One of the three Baptist missionaries murdered in Yemen has a Missouri connection. William Koehn got his training for missionary work at Midwestern Baptist Theological Seminary in Kansas City. A family friend says he was planning to leave Yemen next year and retire in Texas.
Archives for December 2002
A new judge will have to hear the case against a woman in Mansfield accused of helping deliver a child although she did not have a midwife license. The baby later died. The original judge in the case against Victoria Kocher has disqualified herself because her husband has done business with the couple whose baby died. Kocher is charged with unauthorized practice of midwifery and endangerment to a child. She says she never claimed to be a midwife – that she was just a labor coach.
A Sappington man who hired a hit man to kill his wife has hanged himself in a prison cell in the state of Louisiana. Richard Abeln’s wife was killed in 1997. He was in a federal penitentiary. He had killed his wife to avoid an expensive divorce. He pleaded guilty to the murder.
The next round of cuts in funding for state services and institutions will be announced later this week. And, state government officials indicate layoffs can no longer be avoided. The state constitution forbids deficit spending by the state and Budget Director Linda Luebbering projects a $300-Million deficit without cuts in programs, services, and employees. And, the situation is even worse for the next fiscal year, where she’s suggesting a $1-Billion shortfall. The Legislature starts putting together the budget when it comes into session in January.
A non-profit alliance of groups promoting competition in the local phone markets is hoping the new session of the Legislature will see action to make competition a reality. Steve Veile is Executive Director of Show Me Competition – the alliance’s umbrella organization. He says that while choosing a long distance company is easy, looking for choice with a local phone company is not easy at all. Veile would like to see SBC – the state’s largest local phone company – sharing its network with potential competitors. He says this is justified because SBC – formerly Southwestern Bell – was allowed to operate as a profit-making monopoly for years and others should now be allowed to compete.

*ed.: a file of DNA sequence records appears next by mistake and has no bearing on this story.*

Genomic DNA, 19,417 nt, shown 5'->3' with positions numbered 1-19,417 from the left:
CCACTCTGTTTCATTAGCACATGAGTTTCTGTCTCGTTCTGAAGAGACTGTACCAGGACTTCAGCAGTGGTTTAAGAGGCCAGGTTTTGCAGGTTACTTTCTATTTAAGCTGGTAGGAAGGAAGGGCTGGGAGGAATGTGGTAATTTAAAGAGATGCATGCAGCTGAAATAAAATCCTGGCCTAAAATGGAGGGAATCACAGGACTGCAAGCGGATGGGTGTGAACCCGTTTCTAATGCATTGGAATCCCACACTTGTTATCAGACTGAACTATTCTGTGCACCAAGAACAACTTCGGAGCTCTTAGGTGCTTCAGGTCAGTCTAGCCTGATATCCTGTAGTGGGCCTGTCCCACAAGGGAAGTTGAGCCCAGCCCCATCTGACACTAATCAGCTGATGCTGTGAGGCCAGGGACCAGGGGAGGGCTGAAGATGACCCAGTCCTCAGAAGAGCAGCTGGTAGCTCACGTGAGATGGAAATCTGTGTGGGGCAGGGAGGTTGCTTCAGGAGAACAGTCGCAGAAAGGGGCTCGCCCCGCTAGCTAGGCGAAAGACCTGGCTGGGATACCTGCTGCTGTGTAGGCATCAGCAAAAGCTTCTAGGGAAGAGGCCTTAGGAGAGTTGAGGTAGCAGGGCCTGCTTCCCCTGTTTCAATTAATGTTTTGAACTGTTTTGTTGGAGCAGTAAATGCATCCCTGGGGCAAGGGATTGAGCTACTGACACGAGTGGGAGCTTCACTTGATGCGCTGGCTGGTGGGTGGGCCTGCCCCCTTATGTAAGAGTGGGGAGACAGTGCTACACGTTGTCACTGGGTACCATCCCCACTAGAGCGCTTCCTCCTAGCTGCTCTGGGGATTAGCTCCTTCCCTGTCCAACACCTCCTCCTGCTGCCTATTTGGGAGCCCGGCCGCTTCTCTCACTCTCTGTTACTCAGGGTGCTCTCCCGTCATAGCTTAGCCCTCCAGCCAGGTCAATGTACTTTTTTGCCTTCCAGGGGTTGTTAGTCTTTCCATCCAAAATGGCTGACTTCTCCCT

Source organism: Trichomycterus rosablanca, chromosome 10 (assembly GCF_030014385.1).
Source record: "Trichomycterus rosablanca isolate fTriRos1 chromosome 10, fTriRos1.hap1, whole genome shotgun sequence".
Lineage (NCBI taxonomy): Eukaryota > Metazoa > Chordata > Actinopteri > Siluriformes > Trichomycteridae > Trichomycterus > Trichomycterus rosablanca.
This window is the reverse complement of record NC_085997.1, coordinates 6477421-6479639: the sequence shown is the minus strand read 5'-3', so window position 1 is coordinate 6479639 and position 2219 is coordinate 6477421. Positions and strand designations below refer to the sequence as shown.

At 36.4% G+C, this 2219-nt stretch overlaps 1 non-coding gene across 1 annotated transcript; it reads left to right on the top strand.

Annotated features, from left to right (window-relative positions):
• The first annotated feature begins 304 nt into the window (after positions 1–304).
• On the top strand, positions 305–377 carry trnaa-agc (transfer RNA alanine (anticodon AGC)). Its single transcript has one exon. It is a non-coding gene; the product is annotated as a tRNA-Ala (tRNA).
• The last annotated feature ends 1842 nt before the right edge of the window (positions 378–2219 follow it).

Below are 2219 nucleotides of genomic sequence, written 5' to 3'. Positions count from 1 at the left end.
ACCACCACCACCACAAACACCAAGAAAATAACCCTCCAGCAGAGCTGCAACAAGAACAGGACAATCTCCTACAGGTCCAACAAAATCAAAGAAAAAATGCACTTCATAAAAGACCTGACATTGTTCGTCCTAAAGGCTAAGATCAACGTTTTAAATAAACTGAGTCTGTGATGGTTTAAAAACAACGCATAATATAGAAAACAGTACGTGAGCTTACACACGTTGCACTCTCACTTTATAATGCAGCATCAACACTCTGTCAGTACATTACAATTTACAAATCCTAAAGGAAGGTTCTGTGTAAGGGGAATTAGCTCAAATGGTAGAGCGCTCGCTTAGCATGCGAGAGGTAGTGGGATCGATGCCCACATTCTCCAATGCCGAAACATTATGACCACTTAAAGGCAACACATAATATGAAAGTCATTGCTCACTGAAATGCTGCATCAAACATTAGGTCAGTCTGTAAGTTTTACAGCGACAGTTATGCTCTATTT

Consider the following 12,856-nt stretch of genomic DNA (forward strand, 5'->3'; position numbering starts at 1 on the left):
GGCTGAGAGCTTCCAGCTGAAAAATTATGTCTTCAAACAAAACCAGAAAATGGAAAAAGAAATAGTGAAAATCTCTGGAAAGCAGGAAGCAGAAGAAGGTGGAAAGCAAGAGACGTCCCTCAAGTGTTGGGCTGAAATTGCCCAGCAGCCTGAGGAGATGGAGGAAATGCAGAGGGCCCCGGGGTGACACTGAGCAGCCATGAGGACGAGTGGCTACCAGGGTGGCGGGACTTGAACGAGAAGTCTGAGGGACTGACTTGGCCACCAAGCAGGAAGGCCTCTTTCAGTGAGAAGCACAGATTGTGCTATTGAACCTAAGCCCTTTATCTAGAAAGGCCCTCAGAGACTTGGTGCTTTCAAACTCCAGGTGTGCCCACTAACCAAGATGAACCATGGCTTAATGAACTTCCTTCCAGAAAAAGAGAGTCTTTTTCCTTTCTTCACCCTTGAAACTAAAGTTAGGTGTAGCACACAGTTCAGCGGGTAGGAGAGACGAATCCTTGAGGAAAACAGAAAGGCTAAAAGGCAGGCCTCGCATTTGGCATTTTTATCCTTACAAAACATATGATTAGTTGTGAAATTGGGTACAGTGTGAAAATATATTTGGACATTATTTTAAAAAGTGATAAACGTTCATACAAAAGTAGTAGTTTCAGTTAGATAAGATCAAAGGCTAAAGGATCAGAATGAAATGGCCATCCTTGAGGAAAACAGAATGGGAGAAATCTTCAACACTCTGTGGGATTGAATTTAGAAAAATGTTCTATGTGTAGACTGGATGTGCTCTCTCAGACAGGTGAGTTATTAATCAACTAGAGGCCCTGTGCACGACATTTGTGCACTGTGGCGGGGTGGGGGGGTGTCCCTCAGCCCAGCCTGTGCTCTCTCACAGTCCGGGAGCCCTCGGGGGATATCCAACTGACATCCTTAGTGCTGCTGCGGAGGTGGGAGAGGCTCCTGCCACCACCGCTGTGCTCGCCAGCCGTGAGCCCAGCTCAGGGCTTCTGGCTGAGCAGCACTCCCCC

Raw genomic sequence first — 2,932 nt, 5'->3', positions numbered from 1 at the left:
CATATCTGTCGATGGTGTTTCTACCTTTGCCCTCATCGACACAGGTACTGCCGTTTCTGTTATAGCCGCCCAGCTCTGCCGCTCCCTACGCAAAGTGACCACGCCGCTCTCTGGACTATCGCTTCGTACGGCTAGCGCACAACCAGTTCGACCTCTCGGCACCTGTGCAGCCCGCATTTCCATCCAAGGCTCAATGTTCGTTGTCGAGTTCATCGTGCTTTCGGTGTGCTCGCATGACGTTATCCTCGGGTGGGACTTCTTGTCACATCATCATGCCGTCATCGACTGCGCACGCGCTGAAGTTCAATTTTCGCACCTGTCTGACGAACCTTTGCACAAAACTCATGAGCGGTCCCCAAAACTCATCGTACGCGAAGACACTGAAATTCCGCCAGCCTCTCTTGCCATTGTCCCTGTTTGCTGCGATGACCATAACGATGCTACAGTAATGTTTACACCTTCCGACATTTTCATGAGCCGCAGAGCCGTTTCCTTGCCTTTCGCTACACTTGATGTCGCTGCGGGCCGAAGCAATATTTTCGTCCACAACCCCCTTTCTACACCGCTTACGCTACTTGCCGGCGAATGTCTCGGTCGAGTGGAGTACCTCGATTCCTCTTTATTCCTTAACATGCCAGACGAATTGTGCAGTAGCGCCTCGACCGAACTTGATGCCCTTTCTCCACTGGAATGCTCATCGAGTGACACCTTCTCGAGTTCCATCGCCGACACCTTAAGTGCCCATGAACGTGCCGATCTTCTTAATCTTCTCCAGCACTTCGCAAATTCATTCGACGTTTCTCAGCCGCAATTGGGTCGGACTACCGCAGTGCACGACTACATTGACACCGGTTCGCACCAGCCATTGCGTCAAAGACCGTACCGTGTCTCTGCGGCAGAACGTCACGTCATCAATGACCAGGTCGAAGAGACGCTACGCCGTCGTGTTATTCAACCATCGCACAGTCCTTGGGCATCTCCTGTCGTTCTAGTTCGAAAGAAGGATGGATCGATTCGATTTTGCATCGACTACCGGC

The Missouri National Guard is closing its ShowMe ChalleNGe program, located in Nevada, on January 15th because of state government budget cuts. The shut down will result in the laying off 44 full-time employees. ShowMe ChalleNGe began in 1998 and has graduated 830 cadets from the program designed to help “at risk” youth get a second chance at a successful life. Funding for the program has amounted to approximately $1.68-Million in federal funds and $1.09-Million in state funds.
A proposed law letting Missourians generate their own electricity and sell any surplus to utilities for the same price utilities charge customers will be circulated in petition form. Secretary of State Matt Blunt has cleared the way for the petitions to go around. Organizers will need at least 75,000 valid signatures from at least six of the nine congressional districts. Blunt says the issue is a long ways from the 2004 ballot. Televangelist Larry Rice is behind the petition. He says people can generate their own power now, but the utility will pay only about one third as much to purchase the power as it charges consumers who use it.
A series of wrecks on Interstate 44 in Southwest Missouri on Saturday has left 22 people hurt and tied up traffic for almost four hours. It started with a two-vehicle accident. Traffic was stopped, and about half an hour later another series of crashes happened, one involving six vehicles that injured seven people; then another crash ten minutes later that involved six more vehicles and injured 11 more. Then, twenty minutes or so after that, another crash that involved one vehicle slowing down for all of the mess ahead getting rear-ended. Five of the injuries are described as serious. The others were minor to moderate.
The public library in your town is not getting its share of more than $2-Million in state aid that it should be getting this year and the State Librarian thinks it’s because the Governor and the Legislature have violated the law in their efforts to balance the state budget. State Librarian Sara Parker says libraries should be getting money from the special tax on income of athletes and entertainers who live elsewhere but perform here. But this year, they’re getting none of it. The tax produces about $22-Million. Libraries are to get ten percent of that. She says the failure of the Governor and Legislature to approve the funding hurts small libraries the most becuase they have the smallest book-buying budgets.
The economic boon some Missouri broadcasters enjoyed with the fall elections might not be repeated as new federal campaign finance reform laws took effect. Broadcasters saw millions of dollars dumped into the state by third-party groups, so-called soft money, spent on ads supporting or attacking one candidate or another. Those ads are now no longer able to be run for a certain amount of time before an election. Don Hicks, President of the Missouri Broadcasters Association, does not believe the law will stand constitutional challenges national broadcast groups are bringing. Hicks says if the law does hold up, there could be a monetary impact for broadcasters. But, he says political ads can be a bit of a double-edged sword as those ads can help a station sell advertising time but at the same time, keep more lucrative broadcast contracts from being sold for those same slots. Broadcasters are required to give candidates the lowest rate given all year.